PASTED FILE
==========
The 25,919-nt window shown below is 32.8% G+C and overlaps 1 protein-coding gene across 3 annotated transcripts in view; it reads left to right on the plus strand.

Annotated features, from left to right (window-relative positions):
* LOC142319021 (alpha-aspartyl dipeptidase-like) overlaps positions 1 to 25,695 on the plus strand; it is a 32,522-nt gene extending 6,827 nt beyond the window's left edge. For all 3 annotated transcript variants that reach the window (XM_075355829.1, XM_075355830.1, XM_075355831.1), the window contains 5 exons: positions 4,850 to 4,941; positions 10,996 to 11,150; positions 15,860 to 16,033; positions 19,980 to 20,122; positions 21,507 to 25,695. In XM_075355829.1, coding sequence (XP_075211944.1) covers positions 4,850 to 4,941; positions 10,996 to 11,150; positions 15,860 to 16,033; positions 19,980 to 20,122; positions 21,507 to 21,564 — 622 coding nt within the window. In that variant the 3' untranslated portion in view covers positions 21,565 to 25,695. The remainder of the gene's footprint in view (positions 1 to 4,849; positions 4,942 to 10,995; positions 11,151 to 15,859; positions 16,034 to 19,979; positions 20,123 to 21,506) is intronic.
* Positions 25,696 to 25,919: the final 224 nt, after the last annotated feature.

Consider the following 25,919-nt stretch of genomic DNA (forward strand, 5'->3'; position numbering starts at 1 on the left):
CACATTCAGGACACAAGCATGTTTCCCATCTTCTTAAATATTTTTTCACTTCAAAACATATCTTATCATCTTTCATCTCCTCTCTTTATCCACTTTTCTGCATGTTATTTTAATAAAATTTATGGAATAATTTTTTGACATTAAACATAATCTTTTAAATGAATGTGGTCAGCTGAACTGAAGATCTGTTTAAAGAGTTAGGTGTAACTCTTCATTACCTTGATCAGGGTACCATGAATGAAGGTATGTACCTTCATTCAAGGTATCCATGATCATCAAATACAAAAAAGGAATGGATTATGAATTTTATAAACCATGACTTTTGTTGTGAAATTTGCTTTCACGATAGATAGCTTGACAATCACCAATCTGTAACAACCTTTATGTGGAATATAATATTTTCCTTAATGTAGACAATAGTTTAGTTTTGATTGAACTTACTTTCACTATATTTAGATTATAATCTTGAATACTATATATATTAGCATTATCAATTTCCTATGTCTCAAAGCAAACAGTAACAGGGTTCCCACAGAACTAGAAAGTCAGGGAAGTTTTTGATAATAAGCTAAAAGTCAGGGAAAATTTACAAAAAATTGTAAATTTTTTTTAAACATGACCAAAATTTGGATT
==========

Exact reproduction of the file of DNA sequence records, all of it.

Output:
The 25,919-nt window shown below is 32.8% G+C and overlaps 1 protein-coding gene across 3 annotated transcripts in view; it reads left to right on the plus strand.

Annotated features, from left to right (window-relative positions):
* LOC142319021 (alpha-aspartyl dipeptidase-like) overlaps positions 1 to 25,695 on the plus strand; it is a 32,522-nt gene extending 6,827 nt beyond the window's left edge. For all 3 annotated transcript variants that reach the window (XM_075355829.1, XM_075355830.1, XM_075355831.1), the window contains 5 exons: positions 4,850 to 4,941; positions 10,996 to 11,150; positions 15,860 to 16,033; positions 19,980 to 20,122; positions 21,507 to 25,695. In XM_075355829.1, coding sequence (XP_075211944.1) covers positions 4,850 to 4,941; positions 10,996 to 11,150; positions 15,860 to 16,033; positions 19,980 to 20,122; positions 21,507 to 21,564 — 622 coding nt within the window. In that variant the 3' untranslated portion in view covers positions 21,565 to 25,695. The remainder of the gene's footprint in view (positions 1 to 4,849; positions 4,942 to 10,995; positions 11,151 to 15,859; positions 16,034 to 19,979; positions 20,123 to 21,506) is intronic.
* Positions 25,696 to 25,919: the final 224 nt, after the last annotated feature.

Consider the following 25,919-nt stretch of genomic DNA (forward strand, 5'->3'; position numbering starts at 1 on the left):
CACATTCAGGACACAAGCATGTTTCCCATCTTCTTAAATATTTTTTCACTTCAAAACATATCTTATCATCTTTCATCTCCTCTCTTTATCCACTTTTCTGCATGTTATTTTAATAAAATTTATGGAATAATTTTTTGACATTAAACATAATCTTTTAAATGAATGTGGTCAGCTGAACTGAAGATCTGTTTAAAGAGTTAGGTGTAACTCTTCATTACCTTGATCAGGGTACCATGAATGAAGGTATGTACCTTCATTCAAGGTATCCATGATCATCAAATACAAAAAAGGAATGGATTATGAATTTTATAAACCATGACTTTTGTTGTGAAATTTGCTTTCACGATAGATAGCTTGACAATCACCAATCTGTAACAACCTTTATGTGGAATATAATATTTTCCTTAATGTAGACAATAGTTTAGTTTTGATTGAACTTACTTTCACTATATTTAGATTATAATCTTGAATACTATATATATTAGCATTATCAATTTCCTATGTCTCAAAGCAAACAGTAACAGGGTTCCCACAGAACTAGAAAGTCAGGGAAGTTTTTGATAATAAGCTAAAAGTCAGGGAAAATTTACAAAAAATTGTAAATTTTTTTTAAACATGACCAAAATTTGGATT